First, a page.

(Bob Phillips) is delighted to make his debut with the Hampton Theatre Company. Other credits include: Stage: MACBETH, MEASURE FOR MEASURE and AS YOU LIKE IT (American Shakespeare Center); TWELFTH NIGHT (Schoolhouse Theater); ROMEO AND JULIET and THE PASSION OF DRACULA (Tri-State Actors Theater); ROMEO AND JULIET(Connecticut Free Shakespeare); MURDER IN GREEN MEADOWS and CROSSING DELANCEY (Bickford Theater); KING LEAR (Shakespeare NYC). TV/Web: One Life To Live; As The World Turns; I Married A Mobster; Mona Wonderstein. Film: Fuse; Dreamland; Adelaide. Jonathan is proud to have trained at LAMDA.
(William Detweiler) is making his Hampton Theatre Company debut. Shadowland Theatre Company: DANGERS OF ELECTRIC LIGHTING, THE SEAFARER. Illinois Theatre Center: MOONLIGHT AND MAGNOLIAS. Mercury Theatre (Chicago): KING O’ THE MOON. Denver Center Theatre Company: THE RIVALS. Portland Center Stage: THE RIVALS, MACBETH, AS YOU LIKE IT. Notre Dame Shakespeare: TAMING OF THE SHREW, MUCH ADO ABOUT NOTHING. Heart of America Shakespeare: A MIDSUMMER NIGHT’S DREAM. Kansas City Rep: PICASSO AT THE LAPIN AGILE, THE TEMPEST, THE DEPUTY, JULIUS CAESAR, THE IMAGINARY INVALID. Mark has played hapless people in several cheesy TV movies and independent films. He voices over a hundred characters in the audio book version of Alan Brennert’s new novel Palisades Park. He’s also a stage combat choreographer and published playwright. He lives just outside New York City with his wife, the brilliant and talented Hollis McCarthy. Coming up: MRS. MANNERLY and MAKING GOD LAUGH at Nebraska Repertory Theatre. www.McCactors.com.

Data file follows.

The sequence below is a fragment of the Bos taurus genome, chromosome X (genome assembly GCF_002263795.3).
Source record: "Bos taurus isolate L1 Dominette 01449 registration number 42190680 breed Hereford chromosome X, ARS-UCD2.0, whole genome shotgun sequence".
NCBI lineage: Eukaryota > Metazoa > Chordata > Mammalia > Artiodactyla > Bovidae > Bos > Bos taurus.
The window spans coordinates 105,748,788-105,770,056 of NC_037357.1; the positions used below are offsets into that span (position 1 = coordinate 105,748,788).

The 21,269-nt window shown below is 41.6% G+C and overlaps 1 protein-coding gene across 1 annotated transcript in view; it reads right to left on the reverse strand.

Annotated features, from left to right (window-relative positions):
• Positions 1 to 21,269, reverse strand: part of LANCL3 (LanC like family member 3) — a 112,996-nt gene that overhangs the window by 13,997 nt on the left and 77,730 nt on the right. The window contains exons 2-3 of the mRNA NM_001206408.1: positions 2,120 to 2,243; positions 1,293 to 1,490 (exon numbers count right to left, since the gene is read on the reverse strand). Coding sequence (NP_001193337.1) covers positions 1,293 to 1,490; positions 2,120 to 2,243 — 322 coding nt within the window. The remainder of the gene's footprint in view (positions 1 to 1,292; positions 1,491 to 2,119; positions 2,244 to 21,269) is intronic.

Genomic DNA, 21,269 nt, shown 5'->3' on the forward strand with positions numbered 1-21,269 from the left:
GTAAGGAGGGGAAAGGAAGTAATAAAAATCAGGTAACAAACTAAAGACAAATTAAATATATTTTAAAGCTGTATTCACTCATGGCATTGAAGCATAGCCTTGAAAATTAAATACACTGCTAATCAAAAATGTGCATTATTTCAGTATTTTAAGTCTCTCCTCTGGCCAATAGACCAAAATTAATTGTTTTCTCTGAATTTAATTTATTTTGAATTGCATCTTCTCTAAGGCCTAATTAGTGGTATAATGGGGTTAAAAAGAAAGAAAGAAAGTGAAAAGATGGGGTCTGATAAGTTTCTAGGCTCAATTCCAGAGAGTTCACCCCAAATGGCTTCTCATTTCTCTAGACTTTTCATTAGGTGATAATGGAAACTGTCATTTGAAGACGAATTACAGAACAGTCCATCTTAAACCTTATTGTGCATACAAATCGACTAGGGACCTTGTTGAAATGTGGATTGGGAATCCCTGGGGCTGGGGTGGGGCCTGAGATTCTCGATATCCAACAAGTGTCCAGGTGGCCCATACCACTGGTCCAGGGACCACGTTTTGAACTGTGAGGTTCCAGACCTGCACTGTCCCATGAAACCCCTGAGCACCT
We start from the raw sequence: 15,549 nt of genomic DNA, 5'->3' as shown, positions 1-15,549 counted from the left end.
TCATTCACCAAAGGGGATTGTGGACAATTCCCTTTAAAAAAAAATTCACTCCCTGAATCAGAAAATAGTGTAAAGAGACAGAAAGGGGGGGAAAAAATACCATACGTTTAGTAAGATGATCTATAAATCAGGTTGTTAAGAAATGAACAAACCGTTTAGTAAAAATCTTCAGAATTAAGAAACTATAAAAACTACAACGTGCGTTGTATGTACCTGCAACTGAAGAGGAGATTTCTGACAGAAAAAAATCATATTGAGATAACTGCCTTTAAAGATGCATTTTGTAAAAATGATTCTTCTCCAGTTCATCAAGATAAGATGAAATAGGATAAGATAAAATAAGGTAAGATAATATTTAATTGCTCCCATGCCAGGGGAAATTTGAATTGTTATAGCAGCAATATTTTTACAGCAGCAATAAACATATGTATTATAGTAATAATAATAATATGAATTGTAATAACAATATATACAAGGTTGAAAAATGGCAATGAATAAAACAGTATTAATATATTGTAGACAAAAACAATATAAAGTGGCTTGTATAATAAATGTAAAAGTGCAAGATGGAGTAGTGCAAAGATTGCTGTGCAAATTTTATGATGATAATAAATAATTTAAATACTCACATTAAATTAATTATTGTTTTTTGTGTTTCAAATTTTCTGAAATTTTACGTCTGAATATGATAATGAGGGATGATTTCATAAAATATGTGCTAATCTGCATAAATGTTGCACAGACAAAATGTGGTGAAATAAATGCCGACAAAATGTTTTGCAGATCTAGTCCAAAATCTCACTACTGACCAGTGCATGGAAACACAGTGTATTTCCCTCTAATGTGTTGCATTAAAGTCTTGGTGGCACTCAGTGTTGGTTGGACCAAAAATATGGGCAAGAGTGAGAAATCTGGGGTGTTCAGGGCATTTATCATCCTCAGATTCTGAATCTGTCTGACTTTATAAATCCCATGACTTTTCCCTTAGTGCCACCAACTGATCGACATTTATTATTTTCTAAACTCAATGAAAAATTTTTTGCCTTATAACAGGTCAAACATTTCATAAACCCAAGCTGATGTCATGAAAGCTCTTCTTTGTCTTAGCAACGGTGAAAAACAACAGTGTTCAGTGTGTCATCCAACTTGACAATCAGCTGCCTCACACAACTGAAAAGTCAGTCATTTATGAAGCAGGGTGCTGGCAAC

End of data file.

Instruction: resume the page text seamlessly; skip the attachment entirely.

(Playwright) has written and produced over 70 plays, most originating at the Stephen Joseph Theatre in Scarborough, England, where he is Artistic Director. The Hampton Theatre Company has produced three of his most popular, BEDROOM FARCE, ABSURD PERSON SINGULAR and HOW THE OTHER HALF LOVES, the latter first presented by the HTC in 1972. Other most successful plays include THE NORMAN CONQUESTS trilogy, A SMALL FAMILY BUSINESS and WOMAN IN MIND. He is the recipient of numerous awards. HOW THE OTHER HALF LOVES is his only play to be adapted specially for American actors and an American audience.
(Director, Set Decor) is delighted to be closing the HTC’s 28th season with this wonderful play by Britain’s Sir Alan Ayckbourn. Diana directed last spring’s production of BLACK TIE as well as ‘ART’. She was seen most recently on stage as Bea Sullivan in OTHER PEOPLE’S MONEY, Dottie in GOOD PEOPLE, and Helga Ten Dorp in DEATHTRAP. Diana wears many hats with the HTC and that of the director is one of her favorites. She would like to thank her dedicated cast and crew as well as all the people and businesses that provide the furniture, decorations, and props for each show. Also, a big hand to our wonderful patrons, who continue to give their support, in spite of these tough financial times. Have a lovely summer, and we’ll see you in the fall with another exciting season!